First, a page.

The first two questions were quickly addressed at the beginning of the conference. According to Tilman Buchholz (Deputy Head of Unit, German Federal Ministry of the Interior, Building and Community) one of the unique selling points of the NLC is the idea of urban policy for the common good, addressing the fact that resources are not infinite. Participation and co-creation became stronger and there is a focus on implementation – a whole chapter deals with empowerment of cities.


    Silke Weidner (Brandenburg University of Technology Cottbus – Senftenberg) addressed the new, and for many people controversial, topic of digitalisation, which has been given a large weight and put as a cross-sectoral dimension to the NLC, additional to the three main pillars: just, economic, green.


    The original ideas of the NLC have been modified in the light of COVID-19: besides densification and inner cities, also other issues have to get higher importance. However, there is no suggestion in the document that social distancing should become the major principle: it is still integrated development that is the focus and digital tools can help to avoid gentrification and urban sprawl.


    As Jonas Scholze (Managing Director of the German Association for Housing, Urban and Spatial Development) explained in a recent interview with URBACT: “Covid-19 gives a whole new meaning to the concept of city resilience … it is closely linked to the triangle of sustainability: communities with a functioning economy, environmentally and climate-friendly ‘green’ solutions and a socially just urban society are demonstrably more robust to crises. Other indicators of ‘strong’ cities are the provision of services of general interest in the social, educational and health sectors as well as digital infrastructures and services.”


    A dynamic opening half day


    The introductory half day of the conference brought a surprisingly dynamic three hours to the listeners. The tone was set by the disruptive keynote of Niklas Maak (book author and writer for the F.A.Z. feuilleton), who painted a radically different future, which will need different solutions. In his view the Coronavirus has highlighted the contradictions and inequalities of urban development and in this light we have to completely rethink how we live in cities.


    There is a threat that cities will lose shops, offices, and even cinemas. Although smart city planners have ideas how to reform the cities, in Maak’s opinion other ideas are needed. Cities should be rebuilt on the ruins of the previous uses: millions of square meters become vacant, giving opportunity to bring back affordable housing, small shops, new functions into the heart of the city, functions which were kicked out when plot prices were enormously high.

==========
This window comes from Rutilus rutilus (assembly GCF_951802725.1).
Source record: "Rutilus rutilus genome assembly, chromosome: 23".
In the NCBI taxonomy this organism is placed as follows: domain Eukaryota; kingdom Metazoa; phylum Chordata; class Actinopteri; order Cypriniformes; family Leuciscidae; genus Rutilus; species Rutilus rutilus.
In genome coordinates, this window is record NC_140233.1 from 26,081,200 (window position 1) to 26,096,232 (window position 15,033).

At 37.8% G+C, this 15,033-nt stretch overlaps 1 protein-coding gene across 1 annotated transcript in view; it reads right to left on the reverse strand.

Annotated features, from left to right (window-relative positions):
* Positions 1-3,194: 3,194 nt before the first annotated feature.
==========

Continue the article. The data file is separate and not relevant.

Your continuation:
New public living rooms might be developed like museums, new, more inclusive ways of education can be developed. Europe has chances to develop a third way (based on innovative, new understanding of cities), opposite to the market and state-dominated systems. Digitalisation might make middle and smaller towns attractive again, instead of forcing rural residents into small and expensive flats in large cities.


    In order to achieve radical changes, politicians have to take back power - market reactions cannot address these challenges. Public control of land has to dominate, pushing back private interests and unlimited speculation. In the digital age, the collective ownership of data (instead of expropriation of data by tech giants or authoritarian states) is of crucial importance. Digitalisation will ensure more return on economic activities and this money should be distributed in a more just way, compensating those people who still have to work in physical or service jobs.


    The inequality issue was also addressed by Anna Geppert (University Paris-Sorbonne). People not able to home work, would not only need compensation, but a decent life based on increased work-related wages – otherwise large protest will change the present status quo. She supported the NLC in giving greater importance to the functional urban areas and regional policies, thus bringing the problems of neighbourhoods into the right spatial scale.


    Wolfgang Teubner (Regional Director of the European Secretariat of ICLEI) talked about the choices and conflicts in the different dimensions of transformation, such as technological aspects, socio-economic challenges, and spatial restructuring. He suggested decarbonising energy systems, changing mobility systems (with lower number of cars); and addressing the big divides in the job market with strong social compensation systems (people in precarious jobs are preparing and delivering parcels to people sitting at home in home office). He challenged the view of Maak regarding territorial restructuring: to move away from large cities would either lead to sprawl or to destroying the original character of the small and medium cities by densification.


    Innovative city approaches


    Three consecutive workshops on innovative city approaches were moderated by URBACT experts, highlighting the cases of 3x4 cities in the economic, environmental and social fields, through presentations, panel discussions and Q&A sessions. (For more direct experiences of hundreds of cities inputting into the New Leipzig Charter, see the content and outcomes of the URBACT City Labs.)


    The Productive City workshop included:


    • the Urban Innovative Action (UIA) BRIDGE project from Rotterdam South (NL): linking the youth of a deprived urban area with local growth sectors through innovation within the city administration and co-creation with society.